|Publication number||US6374826 B1|
|Application number||US 09/504,220|
|Publication date||Apr 23, 2002|
|Filing date||Feb 15, 2000|
|Priority date||Mar 18, 1999|
|Also published as||USD590059|
|Publication number||09504220, 504220, US 6374826 B1, US 6374826B1, US-B1-6374826, US6374826 B1, US6374826B1|
|Inventors||Michael K. Gunaratnam, Philip R. Kwok|
|Original Assignee||Resmed Limited|
|Export Citation||BiBTeX, EndNote, RefMan|
|Patent Citations (6), Referenced by (138), Classifications (24), Legal Events (6)|
|External Links: USPTO, USPTO Assignment, Espacenet|
This application is a CIP of application Ser. No. 29/115,618, filed Dec. 16,1999.
The invention relates to a connector for use with a mask and headgear suitable for the delivery of breathable gases to a patient for the treatment of sleep disordered breathing (SDB).
Respiratory masks used in the treatment of SDB may comprise either a nasal mask, designed to fit over a patient's nose, or a full face mask designed to fit over the nose and mouth of the patient. Air or other breathable gas is supplied by a blower and passed along a flexible conduit to the mask.
The mask generally comprises a relatively rigid shell, termed a frame, which defines a rearwardly opening cavity covering the patient's nose and/or mouth and a soft portion, termed a cushion, which spaces the frame away from the face for comfortable contact.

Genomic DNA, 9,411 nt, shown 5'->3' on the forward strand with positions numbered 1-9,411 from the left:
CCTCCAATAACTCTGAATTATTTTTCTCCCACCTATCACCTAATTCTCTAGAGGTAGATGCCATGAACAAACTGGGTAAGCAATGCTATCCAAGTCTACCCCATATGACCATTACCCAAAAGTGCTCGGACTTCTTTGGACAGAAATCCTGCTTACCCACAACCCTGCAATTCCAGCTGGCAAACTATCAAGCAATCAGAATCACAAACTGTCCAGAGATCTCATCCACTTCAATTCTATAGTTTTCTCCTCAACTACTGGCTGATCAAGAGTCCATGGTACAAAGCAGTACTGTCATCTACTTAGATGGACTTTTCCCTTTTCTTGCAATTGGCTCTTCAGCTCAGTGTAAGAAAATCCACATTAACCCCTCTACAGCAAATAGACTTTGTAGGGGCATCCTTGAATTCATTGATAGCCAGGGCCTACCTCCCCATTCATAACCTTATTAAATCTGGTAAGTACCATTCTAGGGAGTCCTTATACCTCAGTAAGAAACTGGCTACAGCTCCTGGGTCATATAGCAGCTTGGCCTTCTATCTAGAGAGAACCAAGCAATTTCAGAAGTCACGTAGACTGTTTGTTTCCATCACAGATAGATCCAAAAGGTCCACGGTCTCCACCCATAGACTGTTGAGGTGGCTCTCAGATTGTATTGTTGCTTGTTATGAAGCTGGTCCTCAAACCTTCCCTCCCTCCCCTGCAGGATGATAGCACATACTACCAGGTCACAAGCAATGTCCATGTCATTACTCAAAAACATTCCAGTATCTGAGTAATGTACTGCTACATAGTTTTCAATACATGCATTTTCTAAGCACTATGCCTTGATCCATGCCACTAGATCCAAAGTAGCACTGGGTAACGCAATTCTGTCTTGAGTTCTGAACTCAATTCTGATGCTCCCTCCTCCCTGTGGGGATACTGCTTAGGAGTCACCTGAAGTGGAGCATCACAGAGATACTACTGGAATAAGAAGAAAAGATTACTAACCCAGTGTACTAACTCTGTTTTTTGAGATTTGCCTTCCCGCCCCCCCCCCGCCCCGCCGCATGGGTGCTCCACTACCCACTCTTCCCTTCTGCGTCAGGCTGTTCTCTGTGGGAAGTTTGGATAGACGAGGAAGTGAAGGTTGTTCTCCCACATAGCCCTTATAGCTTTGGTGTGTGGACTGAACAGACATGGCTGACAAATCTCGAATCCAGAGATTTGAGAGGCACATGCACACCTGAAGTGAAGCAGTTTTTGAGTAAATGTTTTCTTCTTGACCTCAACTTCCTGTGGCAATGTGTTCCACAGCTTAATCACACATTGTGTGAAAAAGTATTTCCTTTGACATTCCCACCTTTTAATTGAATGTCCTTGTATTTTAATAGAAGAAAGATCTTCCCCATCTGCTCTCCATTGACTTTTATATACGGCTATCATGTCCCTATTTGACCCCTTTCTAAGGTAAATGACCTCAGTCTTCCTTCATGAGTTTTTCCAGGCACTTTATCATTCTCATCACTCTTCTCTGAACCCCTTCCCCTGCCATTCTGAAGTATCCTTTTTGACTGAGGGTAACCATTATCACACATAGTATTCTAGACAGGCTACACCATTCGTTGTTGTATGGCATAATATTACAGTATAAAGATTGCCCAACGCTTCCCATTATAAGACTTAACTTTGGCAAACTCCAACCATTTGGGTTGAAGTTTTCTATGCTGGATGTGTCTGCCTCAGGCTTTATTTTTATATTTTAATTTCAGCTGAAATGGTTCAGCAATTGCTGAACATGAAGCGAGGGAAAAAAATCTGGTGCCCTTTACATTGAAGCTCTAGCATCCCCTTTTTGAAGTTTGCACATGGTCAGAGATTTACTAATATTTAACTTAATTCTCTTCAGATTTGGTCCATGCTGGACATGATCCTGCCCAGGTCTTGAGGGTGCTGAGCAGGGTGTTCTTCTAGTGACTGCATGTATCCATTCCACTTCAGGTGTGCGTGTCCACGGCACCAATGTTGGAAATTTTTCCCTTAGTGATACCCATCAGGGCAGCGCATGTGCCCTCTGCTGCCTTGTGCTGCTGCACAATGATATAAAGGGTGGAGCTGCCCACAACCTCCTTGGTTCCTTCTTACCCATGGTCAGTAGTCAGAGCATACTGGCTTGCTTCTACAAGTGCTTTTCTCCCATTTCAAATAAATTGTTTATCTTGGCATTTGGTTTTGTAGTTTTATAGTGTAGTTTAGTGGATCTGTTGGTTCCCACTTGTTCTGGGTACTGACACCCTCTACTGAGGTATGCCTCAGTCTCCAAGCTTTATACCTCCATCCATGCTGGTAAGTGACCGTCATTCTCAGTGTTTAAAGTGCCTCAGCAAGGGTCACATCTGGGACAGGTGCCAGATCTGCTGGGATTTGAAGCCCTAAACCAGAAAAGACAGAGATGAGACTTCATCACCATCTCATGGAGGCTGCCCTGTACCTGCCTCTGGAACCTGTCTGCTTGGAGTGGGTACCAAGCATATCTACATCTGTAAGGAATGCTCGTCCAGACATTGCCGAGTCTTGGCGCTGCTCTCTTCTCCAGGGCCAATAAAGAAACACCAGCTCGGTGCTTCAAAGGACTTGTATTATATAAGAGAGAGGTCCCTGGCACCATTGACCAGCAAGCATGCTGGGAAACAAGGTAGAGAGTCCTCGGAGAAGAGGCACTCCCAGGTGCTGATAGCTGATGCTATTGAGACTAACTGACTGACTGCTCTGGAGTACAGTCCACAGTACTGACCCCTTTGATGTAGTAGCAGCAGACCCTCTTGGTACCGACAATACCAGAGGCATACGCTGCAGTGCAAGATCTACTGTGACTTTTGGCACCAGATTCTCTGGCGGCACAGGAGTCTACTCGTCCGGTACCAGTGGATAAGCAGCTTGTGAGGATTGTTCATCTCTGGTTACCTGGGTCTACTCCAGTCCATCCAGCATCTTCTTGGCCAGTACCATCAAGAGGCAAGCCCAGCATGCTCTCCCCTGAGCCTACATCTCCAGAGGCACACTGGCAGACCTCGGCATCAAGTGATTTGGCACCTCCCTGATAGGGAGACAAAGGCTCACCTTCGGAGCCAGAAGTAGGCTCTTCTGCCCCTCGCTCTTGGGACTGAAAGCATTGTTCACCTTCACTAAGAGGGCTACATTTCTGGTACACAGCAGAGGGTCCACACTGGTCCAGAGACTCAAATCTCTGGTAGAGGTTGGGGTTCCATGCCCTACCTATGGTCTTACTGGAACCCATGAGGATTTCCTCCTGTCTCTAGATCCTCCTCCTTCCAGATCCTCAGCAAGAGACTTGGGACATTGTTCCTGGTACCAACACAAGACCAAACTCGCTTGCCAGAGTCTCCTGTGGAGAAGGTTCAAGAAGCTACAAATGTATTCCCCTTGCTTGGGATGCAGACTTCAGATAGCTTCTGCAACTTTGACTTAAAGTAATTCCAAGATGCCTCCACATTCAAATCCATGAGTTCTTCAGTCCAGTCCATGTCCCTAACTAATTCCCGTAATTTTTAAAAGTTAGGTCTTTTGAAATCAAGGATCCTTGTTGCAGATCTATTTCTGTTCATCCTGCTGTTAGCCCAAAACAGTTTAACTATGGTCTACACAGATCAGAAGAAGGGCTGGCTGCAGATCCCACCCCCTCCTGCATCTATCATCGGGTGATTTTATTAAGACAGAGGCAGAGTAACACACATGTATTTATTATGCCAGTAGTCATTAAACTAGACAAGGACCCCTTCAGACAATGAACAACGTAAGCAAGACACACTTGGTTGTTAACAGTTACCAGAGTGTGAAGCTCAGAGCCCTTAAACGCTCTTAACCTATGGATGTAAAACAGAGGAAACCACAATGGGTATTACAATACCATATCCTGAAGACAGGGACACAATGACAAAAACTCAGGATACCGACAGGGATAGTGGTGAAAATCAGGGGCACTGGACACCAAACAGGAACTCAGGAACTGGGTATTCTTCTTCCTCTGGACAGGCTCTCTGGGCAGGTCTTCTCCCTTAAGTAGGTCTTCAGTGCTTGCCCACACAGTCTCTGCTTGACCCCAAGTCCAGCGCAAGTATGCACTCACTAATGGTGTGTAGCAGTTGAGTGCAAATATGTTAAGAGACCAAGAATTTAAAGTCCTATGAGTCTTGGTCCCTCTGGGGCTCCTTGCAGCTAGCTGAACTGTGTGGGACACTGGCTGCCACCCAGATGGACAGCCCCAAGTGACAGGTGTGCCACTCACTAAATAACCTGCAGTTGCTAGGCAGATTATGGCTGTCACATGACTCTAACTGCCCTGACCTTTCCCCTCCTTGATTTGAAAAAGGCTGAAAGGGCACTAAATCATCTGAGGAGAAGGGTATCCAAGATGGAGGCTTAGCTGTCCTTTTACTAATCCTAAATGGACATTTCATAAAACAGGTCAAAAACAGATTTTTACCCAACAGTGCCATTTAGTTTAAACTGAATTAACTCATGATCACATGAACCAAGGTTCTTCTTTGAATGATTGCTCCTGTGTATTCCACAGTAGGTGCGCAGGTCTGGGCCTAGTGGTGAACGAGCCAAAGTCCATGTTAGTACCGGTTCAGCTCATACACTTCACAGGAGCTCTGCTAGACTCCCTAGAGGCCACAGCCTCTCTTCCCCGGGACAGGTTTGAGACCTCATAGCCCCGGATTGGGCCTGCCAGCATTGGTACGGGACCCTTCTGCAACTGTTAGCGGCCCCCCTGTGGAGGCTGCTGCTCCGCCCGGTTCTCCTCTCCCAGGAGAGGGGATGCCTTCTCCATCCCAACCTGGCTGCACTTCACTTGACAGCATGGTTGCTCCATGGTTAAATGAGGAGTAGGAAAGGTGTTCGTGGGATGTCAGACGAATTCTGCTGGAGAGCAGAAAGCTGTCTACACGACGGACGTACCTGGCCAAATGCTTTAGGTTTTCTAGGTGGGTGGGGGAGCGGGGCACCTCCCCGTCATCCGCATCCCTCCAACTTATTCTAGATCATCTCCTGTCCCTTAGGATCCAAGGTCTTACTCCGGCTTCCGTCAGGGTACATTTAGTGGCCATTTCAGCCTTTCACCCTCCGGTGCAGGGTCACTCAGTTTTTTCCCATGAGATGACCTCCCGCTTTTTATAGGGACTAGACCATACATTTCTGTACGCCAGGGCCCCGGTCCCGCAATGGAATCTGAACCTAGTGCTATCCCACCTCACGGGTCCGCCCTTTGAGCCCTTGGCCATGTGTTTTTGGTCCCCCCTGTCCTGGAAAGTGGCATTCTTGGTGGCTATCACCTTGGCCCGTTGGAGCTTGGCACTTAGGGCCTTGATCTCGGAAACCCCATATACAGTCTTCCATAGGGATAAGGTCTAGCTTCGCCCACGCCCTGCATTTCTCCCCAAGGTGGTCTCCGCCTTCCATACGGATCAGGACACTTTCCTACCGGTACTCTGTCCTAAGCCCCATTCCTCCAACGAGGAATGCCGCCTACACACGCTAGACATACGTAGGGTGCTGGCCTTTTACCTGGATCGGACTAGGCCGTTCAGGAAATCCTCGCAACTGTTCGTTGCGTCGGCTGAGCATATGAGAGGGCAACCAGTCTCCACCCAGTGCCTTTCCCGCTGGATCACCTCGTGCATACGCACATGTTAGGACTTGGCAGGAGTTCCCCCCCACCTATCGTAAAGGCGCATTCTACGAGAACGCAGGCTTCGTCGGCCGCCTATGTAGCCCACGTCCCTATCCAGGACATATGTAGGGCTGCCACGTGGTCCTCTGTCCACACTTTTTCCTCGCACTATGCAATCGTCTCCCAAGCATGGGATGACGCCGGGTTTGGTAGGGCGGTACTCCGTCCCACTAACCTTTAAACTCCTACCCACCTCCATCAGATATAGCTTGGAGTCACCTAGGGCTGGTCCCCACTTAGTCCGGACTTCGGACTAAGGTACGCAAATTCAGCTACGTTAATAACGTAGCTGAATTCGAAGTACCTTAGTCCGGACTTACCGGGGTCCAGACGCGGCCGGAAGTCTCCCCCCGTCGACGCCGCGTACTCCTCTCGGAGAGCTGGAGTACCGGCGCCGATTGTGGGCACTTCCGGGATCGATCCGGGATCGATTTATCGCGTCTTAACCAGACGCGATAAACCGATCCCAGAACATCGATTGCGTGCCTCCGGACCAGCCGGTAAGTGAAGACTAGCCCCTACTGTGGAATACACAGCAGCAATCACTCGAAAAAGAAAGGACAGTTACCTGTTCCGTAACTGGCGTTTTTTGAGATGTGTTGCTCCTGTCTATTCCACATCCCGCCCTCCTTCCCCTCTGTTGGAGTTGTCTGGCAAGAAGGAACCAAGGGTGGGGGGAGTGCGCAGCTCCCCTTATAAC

The mask are typically held in place using headgear, the mask and headgear being joined using some form of connector.
One known example is the Mirage® Mask (ResMed Limited), shown in FIG. 1. In this case, the headgear 100 is constructed from fabric and includes a rear portion, which engages the region near the occiput of the patient, and four saps 110 which are secured to a forehead support 120 (2 straps) and nasal mask fame 130 (2 straps). The straps include hook and loop material, such as Velcro™ on one side. The mask frame and forehead supports include loops 140 through which a strap can pass. In order to secure the mask in place on a patient's head, the four straps are passed through the four corresponding loops and held in place at an appropriate length by the hook and loop material. The patient can adjust the length of the material in order to secure a good fit of the mask. In some cases, it can require considerable adjustment to find the optimal length of straps which is required. A difficult with this connector is that if the patient removes the mask by loosening the straps, they will lose what may have been a good fit of the mask the next time it is being used. In this case they will need to repeat the adjustment step.